Witches, Vampires, and the Devil

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    THESE three books on witchcraft and cognate matters afford an interesting contrast in method. The first deals objectively with facts, and thereby adds much to our knowledge; the third analyses familiar material from an original point of view as a psychological study; while the second may enlarge the readers ideas as to the extent of human credulity even in these days.

    (1) Witch Hunting and Witch Trials: the Indictments for Witchcraft from the Records of 1373 Assizes held for the Home Circuit A.D. 1559–1736.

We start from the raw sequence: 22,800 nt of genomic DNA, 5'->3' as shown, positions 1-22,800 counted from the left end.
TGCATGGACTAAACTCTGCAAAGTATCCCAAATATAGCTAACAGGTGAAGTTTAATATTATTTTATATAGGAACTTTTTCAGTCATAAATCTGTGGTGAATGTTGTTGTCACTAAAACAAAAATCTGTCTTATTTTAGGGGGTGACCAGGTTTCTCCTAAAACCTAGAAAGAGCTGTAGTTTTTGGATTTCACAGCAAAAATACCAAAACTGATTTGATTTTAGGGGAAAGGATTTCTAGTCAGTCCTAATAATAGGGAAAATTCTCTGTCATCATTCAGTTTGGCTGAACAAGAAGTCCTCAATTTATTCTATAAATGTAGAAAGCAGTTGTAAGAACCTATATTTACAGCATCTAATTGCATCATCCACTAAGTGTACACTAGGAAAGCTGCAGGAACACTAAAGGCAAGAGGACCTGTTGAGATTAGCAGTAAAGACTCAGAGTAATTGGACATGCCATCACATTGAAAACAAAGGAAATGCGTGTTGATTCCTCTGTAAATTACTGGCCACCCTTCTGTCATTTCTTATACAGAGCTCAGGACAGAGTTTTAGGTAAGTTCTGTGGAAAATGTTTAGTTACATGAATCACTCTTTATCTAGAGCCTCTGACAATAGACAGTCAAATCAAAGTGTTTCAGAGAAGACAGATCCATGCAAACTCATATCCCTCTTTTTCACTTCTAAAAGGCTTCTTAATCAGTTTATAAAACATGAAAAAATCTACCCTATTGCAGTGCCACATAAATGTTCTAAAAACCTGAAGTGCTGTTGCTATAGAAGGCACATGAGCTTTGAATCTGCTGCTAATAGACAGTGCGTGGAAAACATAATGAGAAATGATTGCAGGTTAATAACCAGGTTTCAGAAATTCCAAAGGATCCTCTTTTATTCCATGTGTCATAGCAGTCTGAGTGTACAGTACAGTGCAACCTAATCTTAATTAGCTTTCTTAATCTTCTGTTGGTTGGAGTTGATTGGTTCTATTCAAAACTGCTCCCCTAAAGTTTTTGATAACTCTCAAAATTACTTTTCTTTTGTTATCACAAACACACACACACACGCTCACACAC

Collected and edited by C. L'Estrange Ewen, with an Introduction. Pp. xiii + 345 + 7 plates. (London: Kegan Paul and Co., Ltd., 1929.) 21s. net.

    (2) The Vampire in Europe.

    By Montague Summers. Pp. xii + 330 + 8 plates. (London: Kegan Paul and Co., Ltd., 1929.) 15s. net.

    (3) The Devil: an Historical, Critical and Medical Study.

    By Maurice Garçon Jean Vinchon. Translated by Stephen Haden Guest from the sixth French edition. Pp. 288. (London: Victor Gollancz, Ltd., 1929.) 12s. 6d. net.

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